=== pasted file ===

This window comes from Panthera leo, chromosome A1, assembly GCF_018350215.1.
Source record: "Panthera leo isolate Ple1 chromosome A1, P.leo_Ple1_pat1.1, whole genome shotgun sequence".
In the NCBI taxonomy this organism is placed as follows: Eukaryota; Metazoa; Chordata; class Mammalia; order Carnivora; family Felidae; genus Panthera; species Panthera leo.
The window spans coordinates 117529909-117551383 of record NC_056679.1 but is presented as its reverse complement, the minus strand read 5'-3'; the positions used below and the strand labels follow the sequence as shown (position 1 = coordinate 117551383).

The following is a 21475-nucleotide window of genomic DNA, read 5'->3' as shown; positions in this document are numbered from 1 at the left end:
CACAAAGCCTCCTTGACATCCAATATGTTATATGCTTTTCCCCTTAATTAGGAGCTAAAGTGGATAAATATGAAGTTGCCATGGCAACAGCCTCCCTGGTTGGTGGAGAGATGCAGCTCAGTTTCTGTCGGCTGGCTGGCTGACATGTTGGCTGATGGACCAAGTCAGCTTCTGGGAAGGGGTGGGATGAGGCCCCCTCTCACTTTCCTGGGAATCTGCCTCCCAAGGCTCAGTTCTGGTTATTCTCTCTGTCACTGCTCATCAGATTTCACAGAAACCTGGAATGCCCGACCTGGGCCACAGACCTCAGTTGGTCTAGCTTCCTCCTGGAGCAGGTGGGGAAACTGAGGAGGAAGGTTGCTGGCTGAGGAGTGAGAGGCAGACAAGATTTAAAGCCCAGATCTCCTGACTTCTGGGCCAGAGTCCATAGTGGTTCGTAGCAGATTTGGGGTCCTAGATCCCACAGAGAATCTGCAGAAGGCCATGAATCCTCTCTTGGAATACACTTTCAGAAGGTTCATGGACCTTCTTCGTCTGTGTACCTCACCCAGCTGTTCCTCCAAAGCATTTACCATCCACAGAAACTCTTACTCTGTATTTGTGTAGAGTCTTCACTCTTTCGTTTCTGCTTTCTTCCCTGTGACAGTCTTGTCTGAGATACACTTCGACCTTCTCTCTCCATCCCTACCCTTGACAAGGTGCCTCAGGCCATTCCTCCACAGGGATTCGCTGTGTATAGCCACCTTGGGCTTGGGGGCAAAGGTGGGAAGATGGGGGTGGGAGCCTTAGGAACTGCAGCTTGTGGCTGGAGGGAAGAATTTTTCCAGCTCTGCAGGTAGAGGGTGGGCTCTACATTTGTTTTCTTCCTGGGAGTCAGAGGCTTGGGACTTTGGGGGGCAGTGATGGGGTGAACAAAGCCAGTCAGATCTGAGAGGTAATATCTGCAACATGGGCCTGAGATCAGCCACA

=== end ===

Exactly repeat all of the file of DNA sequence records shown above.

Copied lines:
This window comes from Panthera leo, chromosome A1, assembly GCF_018350215.1.
Source record: "Panthera leo isolate Ple1 chromosome A1, P.leo_Ple1_pat1.1, whole genome shotgun sequence".
In the NCBI taxonomy this organism is placed as follows: Eukaryota; Metazoa; Chordata; class Mammalia; order Carnivora; family Felidae; genus Panthera; species Panthera leo.
The window spans coordinates 117529909-117551383 of record NC_056679.1 but is presented as its reverse complement, the minus strand read 5'-3'; the positions used below and the strand labels follow the sequence as shown (position 1 = coordinate 117551383).

The following is a 21475-nucleotide window of genomic DNA, read 5'->3' as shown; positions in this document are numbered from 1 at the left end:
CACAAAGCCTCCTTGACATCCAATATGTTATATGCTTTTCCCCTTAATTAGGAGCTAAAGTGGATAAATATGAAGTTGCCATGGCAACAGCCTCCCTGGTTGGTGGAGAGATGCAGCTCAGTTTCTGTCGGCTGGCTGGCTGACATGTTGGCTGATGGACCAAGTCAGCTTCTGGGAAGGGGTGGGATGAGGCCCCCTCTCACTTTCCTGGGAATCTGCCTCCCAAGGCTCAGTTCTGGTTATTCTCTCTGTCACTGCTCATCAGATTTCACAGAAACCTGGAATGCCCGACCTGGGCCACAGACCTCAGTTGGTCTAGCTTCCTCCTGGAGCAGGTGGGGAAACTGAGGAGGAAGGTTGCTGGCTGAGGAGTGAGAGGCAGACAAGATTTAAAGCCCAGATCTCCTGACTTCTGGGCCAGAGTCCATAGTGGTTCGTAGCAGATTTGGGGTCCTAGATCCCACAGAGAATCTGCAGAAGGCCATGAATCCTCTCTTGGAATACACTTTCAGAAGGTTCATGGACCTTCTTCGTCTGTGTACCTCACCCAGCTGTTCCTCCAAAGCATTTACCATCCACAGAAACTCTTACTCTGTATTTGTGTAGAGTCTTCACTCTTTCGTTTCTGCTTTCTTCCCTGTGACAGTCTTGTCTGAGATACACTTCGACCTTCTCTCTCCATCCCTACCCTTGACAAGGTGCCTCAGGCCATTCCTCCACAGGGATTCGCTGTGTATAGCCACCTTGGGCTTGGGGGCAAAGGTGGGAAGATGGGGGTGGGAGCCTTAGGAACTGCAGCTTGTGGCTGGAGGGAAGAATTTTTCCAGCTCTGCAGGTAGAGGGTGGGCTCTACATTTGTTTTCTTCCTGGGAGTCAGAGGCTTGGGACTTTGGGGGGCAGTGATGGGGTGAACAAAGCCAGTCAGATCTGAGAGGTAATATCTGCAACATGGGCCTGAGATCAGCCACA